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Fandom Study Reveals Entertainment Fans Are "Switching" To Gaming In Big Numbers

People shifting away from watching movies and binging TV shows are increasingly heading toward gaming.


GameSpot parent company Fandom has released the results of its latest "Inside Entertainment" study that digs into the statistics and trends of people who love video games and entertainment in general. In particular, this newest study shines a light on "switchers," which are those who are shifting away from watching movies and binging TV shows to play games.

The study found the No. 1 activity that entertainment fans are "switching" to is gaming, at 59%. Beyond gaming, the "switchers" are spending time reading (56%), scrolling through social media (47%), and doing personal hobbies (37%). Given the big numbers for reading specifically, the Inside Entertainment study suggests there may be an opportunity for companies to leverage this by book-to-game or book-to-film adaptations.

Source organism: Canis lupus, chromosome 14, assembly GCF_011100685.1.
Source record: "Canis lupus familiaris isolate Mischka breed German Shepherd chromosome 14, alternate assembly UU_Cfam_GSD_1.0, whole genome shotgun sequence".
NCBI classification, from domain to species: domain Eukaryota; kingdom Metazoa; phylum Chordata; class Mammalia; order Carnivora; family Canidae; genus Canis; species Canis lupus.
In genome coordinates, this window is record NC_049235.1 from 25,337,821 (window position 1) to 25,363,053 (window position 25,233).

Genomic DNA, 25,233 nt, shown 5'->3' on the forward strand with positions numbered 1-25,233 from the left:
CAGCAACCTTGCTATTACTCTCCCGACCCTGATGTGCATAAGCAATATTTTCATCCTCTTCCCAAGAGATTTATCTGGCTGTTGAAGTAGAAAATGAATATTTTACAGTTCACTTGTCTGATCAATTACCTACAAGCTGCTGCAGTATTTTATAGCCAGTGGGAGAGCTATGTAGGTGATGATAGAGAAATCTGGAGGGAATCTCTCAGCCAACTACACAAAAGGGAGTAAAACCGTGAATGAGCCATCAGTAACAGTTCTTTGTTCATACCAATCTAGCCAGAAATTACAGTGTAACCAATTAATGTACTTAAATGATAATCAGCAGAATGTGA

Gaming and TV/movies are synergistic, the study found. Watching TV and movies is the No. 1 activity that gamers shift to when taking a break from gaming, the study found. "These industries are inevitably intertwined and could benefit from joint endeavors or conquest/win-back strategies," the study said.

Some insights from Fandom's Inside Entertainment study
Some insights from Fandom's Inside Entertainment study

What's more, the Inside Entertainment study found that 82% of respondents believe video games are more interactive and engaging than movies and TV. 59% said they felt more accomplished when playing a game versus watching a movie or TV series; 53% said they felt they had more control of the story when playing game; and 45% said they felt more invested in the story when playing a game compared to watching a movie or a show.

Fandom's Inside Entertainment study is based on replies from 5,500 entertainment and gaming fans aged 13-54. The study also leveraged Fandom's proprietary first-party data stemming from 350 million monthly unique visitors, 45 million pages of content, and more than 250,000 wikis.

Go to Fandom's website to read the full Inside Entertainment study.

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